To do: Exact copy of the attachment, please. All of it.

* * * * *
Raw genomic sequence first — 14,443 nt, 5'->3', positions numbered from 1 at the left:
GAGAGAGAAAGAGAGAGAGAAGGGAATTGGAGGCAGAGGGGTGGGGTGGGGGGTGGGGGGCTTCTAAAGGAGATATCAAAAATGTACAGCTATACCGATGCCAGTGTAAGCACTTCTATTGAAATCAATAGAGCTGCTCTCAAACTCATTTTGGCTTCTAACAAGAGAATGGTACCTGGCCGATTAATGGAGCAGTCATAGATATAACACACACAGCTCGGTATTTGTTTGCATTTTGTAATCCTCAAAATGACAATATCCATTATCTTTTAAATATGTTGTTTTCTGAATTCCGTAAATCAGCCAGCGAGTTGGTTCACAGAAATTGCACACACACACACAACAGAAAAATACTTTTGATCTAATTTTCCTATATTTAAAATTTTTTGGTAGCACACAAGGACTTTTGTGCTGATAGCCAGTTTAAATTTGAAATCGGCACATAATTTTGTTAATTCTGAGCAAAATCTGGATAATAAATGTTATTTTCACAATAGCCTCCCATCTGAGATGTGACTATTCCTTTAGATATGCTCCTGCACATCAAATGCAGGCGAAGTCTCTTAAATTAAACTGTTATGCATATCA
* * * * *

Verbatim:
Raw genomic sequence first — 14,443 nt, 5'->3', positions numbered from 1 at the left:
GAGAGAGAAAGAGAGAGAGAAGGGAATTGGAGGCAGAGGGGTGGGGTGGGGGGTGGGGGGCTTCTAAAGGAGATATCAAAAATGTACAGCTATACCGATGCCAGTGTAAGCACTTCTATTGAAATCAATAGAGCTGCTCTCAAACTCATTTTGGCTTCTAACAAGAGAATGGTACCTGGCCGATTAATGGAGCAGTCATAGATATAACACACACAGCTCGGTATTTGTTTGCATTTTGTAATCCTCAAAATGACAATATCCATTATCTTTTAAATATGTTGTTTTCTGAATTCCGTAAATCAGCCAGCGAGTTGGTTCACAGAAATTGCACACACACACACAACAGAAAAATACTTTTGATCTAATTTTCCTATATTTAAAATTTTTTGGTAGCACACAAGGACTTTTGTGCTGATAGCCAGTTTAAATTTGAAATCGGCACATAATTTTGTTAATTCTGAGCAAAATCTGGATAATAAATGTTATTTTCACAATAGCCTCCCATCTGAGATGTGACTATTCCTTTAGATATGCTCCTGCACATCAAATGCAGGCGAAGTCTCTTAAATTAAACTGTTATGCATATCA